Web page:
Prefer listening to reading? For more on feeling powerless as a rejected parent, listen to the Reconnection Club Podcast episodes 68 and 71.
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Many parents of estranged adult children feel powerless. They can’t make the child call them. They can’t force her to respond to texts.
He won’t tell them where he lives, let alone let them see the grandchildren…
It’s no wonder parents feel powerless. But that’s a painful way to live.
All adults need to have some power over their lives. Even very young children fail to thrive when they have absolutely no power over anything.
So if you’ve been feeling powerless during the estrangement more often than not, you’re probably also depressed. A least a little, if not a lot.
But I want to suggest that parents’ powerlessness is an illusion.
While you can’t make another adult do anything they don’t want to do, you do have control over yourself. You have total control, and all the power, to make your own choices. Will you react to your child’s behavior emotionally? Or will you adopt a strategic, well-timed approach?
Will you educate yourself about parent-adult child issues, and use your knowledge to change behavior? Or will you allow powerlessness and depression to convince you that there’s nothing you can do?
In addition to your power to control yourself, you have far more power than you may realize as a parent. In fact, your child sees you as powerful. Have you ever thought of that?
That’s why your child is estranged. His greatest power if the relationship isn’t working is to retreat from you. He perceives you as too powerful to confront in person.
Your child knows you’re powerful, but if you’re not convinced, here are some tips for taking that power back:
Think strategically about the estrangement. Remember your objectives, and execute the actions that will move you closer to them.
Remind yourself that your child isn’t your peer. As a parent, you have a different relationship to your child than she has to you. You will always be older and more experienced. You have an instinct to protect her, but she doesn’t necessarily have that instinct toward you. You are protector and guide in your relationship.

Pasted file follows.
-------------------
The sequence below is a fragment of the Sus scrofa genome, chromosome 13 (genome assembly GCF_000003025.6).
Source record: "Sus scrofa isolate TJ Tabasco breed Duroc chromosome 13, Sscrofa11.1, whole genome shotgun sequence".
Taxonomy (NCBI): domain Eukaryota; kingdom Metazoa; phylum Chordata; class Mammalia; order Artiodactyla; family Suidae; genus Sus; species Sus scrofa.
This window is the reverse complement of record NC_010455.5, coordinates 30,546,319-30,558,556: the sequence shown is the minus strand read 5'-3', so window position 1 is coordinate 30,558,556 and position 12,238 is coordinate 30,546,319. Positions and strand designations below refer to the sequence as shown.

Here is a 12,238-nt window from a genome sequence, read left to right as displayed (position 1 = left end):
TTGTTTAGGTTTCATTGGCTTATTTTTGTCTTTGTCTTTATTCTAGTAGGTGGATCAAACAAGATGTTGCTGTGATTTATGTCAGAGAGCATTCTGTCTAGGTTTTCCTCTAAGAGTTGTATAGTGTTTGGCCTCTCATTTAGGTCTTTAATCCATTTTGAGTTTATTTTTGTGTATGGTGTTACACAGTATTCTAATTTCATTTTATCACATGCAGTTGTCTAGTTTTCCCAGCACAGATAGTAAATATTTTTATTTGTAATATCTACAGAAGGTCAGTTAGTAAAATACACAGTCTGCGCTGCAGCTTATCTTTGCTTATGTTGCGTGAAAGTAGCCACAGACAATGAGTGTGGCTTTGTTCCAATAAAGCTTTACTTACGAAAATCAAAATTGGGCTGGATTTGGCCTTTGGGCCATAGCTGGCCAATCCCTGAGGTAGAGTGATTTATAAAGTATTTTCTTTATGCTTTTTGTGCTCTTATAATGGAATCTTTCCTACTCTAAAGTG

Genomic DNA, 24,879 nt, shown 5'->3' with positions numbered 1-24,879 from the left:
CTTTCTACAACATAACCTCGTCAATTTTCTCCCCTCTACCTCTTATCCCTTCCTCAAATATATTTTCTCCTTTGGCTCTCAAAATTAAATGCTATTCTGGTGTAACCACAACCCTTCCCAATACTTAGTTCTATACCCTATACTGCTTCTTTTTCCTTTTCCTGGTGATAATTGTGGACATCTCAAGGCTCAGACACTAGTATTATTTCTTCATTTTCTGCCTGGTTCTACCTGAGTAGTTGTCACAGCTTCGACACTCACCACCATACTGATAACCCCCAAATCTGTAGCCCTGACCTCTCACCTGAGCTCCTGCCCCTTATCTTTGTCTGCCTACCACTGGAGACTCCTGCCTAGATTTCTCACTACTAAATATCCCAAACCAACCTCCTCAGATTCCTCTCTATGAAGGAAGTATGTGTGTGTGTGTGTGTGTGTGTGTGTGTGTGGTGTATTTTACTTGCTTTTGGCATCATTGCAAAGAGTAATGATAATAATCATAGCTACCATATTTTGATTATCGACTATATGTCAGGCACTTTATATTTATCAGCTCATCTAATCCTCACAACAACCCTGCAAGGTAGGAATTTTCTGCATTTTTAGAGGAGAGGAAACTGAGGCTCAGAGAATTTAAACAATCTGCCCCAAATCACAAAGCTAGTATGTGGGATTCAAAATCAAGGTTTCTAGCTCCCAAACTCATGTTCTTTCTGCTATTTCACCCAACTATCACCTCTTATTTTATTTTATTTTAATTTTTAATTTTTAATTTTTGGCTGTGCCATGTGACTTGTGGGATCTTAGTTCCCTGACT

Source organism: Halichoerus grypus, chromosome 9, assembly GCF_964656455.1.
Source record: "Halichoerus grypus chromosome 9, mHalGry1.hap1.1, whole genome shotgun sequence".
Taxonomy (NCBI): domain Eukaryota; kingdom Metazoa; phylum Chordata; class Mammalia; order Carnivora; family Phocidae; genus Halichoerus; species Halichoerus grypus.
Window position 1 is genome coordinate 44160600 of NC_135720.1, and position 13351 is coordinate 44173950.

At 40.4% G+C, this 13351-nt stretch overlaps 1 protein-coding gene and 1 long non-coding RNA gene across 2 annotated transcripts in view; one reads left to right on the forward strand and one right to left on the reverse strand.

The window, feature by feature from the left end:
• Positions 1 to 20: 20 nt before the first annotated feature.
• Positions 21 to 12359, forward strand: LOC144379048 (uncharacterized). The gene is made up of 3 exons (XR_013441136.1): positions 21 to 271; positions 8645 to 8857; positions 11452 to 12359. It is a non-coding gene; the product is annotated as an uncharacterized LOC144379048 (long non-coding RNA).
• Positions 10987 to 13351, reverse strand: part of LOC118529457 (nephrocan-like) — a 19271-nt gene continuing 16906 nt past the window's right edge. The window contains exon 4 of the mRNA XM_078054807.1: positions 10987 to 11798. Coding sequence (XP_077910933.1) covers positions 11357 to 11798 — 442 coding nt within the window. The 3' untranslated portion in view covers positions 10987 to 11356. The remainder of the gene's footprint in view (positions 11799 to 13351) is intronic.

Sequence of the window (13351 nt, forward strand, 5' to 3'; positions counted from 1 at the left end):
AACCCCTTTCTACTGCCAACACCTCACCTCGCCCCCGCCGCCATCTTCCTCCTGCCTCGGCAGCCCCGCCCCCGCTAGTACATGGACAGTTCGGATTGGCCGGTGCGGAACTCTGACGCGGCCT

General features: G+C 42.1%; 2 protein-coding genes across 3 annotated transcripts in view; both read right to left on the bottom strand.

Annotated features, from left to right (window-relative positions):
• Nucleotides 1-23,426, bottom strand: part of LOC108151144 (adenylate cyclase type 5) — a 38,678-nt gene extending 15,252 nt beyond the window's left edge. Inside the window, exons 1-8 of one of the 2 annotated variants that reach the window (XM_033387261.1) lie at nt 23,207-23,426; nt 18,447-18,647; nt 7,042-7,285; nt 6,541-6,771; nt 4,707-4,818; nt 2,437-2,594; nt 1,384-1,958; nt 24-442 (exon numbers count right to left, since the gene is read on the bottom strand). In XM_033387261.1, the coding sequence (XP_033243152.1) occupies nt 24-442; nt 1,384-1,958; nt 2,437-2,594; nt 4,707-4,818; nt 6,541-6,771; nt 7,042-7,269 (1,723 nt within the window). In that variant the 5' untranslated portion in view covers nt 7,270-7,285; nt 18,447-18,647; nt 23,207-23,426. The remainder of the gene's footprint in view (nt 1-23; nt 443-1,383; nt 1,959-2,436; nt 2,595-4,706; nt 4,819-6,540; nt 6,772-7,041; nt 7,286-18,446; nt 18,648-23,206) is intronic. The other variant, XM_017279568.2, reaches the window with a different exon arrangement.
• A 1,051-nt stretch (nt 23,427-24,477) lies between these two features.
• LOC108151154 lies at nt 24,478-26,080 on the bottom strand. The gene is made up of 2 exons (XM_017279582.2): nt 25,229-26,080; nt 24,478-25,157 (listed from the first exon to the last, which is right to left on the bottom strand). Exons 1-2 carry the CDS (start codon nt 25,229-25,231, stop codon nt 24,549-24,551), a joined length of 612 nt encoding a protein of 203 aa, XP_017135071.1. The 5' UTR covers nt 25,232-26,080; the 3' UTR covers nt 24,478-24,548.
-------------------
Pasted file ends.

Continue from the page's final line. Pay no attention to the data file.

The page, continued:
Take action to get your needs met. If you don’t have someone in your life you can lean on, be that person for yourself. Also, start cultivating deeper relationships. We all have needs. To the best of your ability, make sure that yours are met.
Never let emotion dictate your behavior. Powerful people think before they act. Powerless people can only react to whatever comes at them.
Claim responsibility for the state of all your relationships. If a friend is taking advantage of you, ask yourself whether to continue allowing it. If your child is unwilling to be close, ask yourself what you can do to invite closeness.
Be accountable to yourself. What’s on your agenda today? What will you do to improve your own or someone else’s life? It may be a tiny step toward healthier eating. Maybe you want to go through that corner of the garage and get rid of some old gear. Perhaps the lawn of your elderly neighbor has been calling to you and your mower…
Who are you when your child isn’t around? Are you the person you want to be? Don’t give your adult child the power to define and shape you. Or the quality of your life. Not today, and not ever. No one should do that but you.
You have way more power than you think. And no one but you can decide whether to use it.
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